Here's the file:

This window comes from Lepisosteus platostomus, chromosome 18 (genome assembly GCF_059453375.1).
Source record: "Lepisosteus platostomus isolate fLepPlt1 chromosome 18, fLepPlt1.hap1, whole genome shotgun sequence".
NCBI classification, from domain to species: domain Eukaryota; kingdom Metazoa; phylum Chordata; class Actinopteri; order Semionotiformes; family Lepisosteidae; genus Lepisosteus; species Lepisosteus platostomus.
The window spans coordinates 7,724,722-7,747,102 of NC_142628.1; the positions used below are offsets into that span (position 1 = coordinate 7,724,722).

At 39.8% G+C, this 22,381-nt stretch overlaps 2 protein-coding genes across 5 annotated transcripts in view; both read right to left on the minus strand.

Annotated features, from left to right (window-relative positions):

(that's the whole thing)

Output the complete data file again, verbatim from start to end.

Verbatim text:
This window comes from Lepisosteus platostomus, chromosome 18 (genome assembly GCF_059453375.1).
Source record: "Lepisosteus platostomus isolate fLepPlt1 chromosome 18, fLepPlt1.hap1, whole genome shotgun sequence".
NCBI classification, from domain to species: domain Eukaryota; kingdom Metazoa; phylum Chordata; class Actinopteri; order Semionotiformes; family Lepisosteidae; genus Lepisosteus; species Lepisosteus platostomus.
The window spans coordinates 7,724,722-7,747,102 of NC_142628.1; the positions used below are offsets into that span (position 1 = coordinate 7,724,722).

At 39.8% G+C, this 22,381-nt stretch overlaps 2 protein-coding genes across 5 annotated transcripts in view; both read right to left on the minus strand.

Annotated features, from left to right (window-relative positions):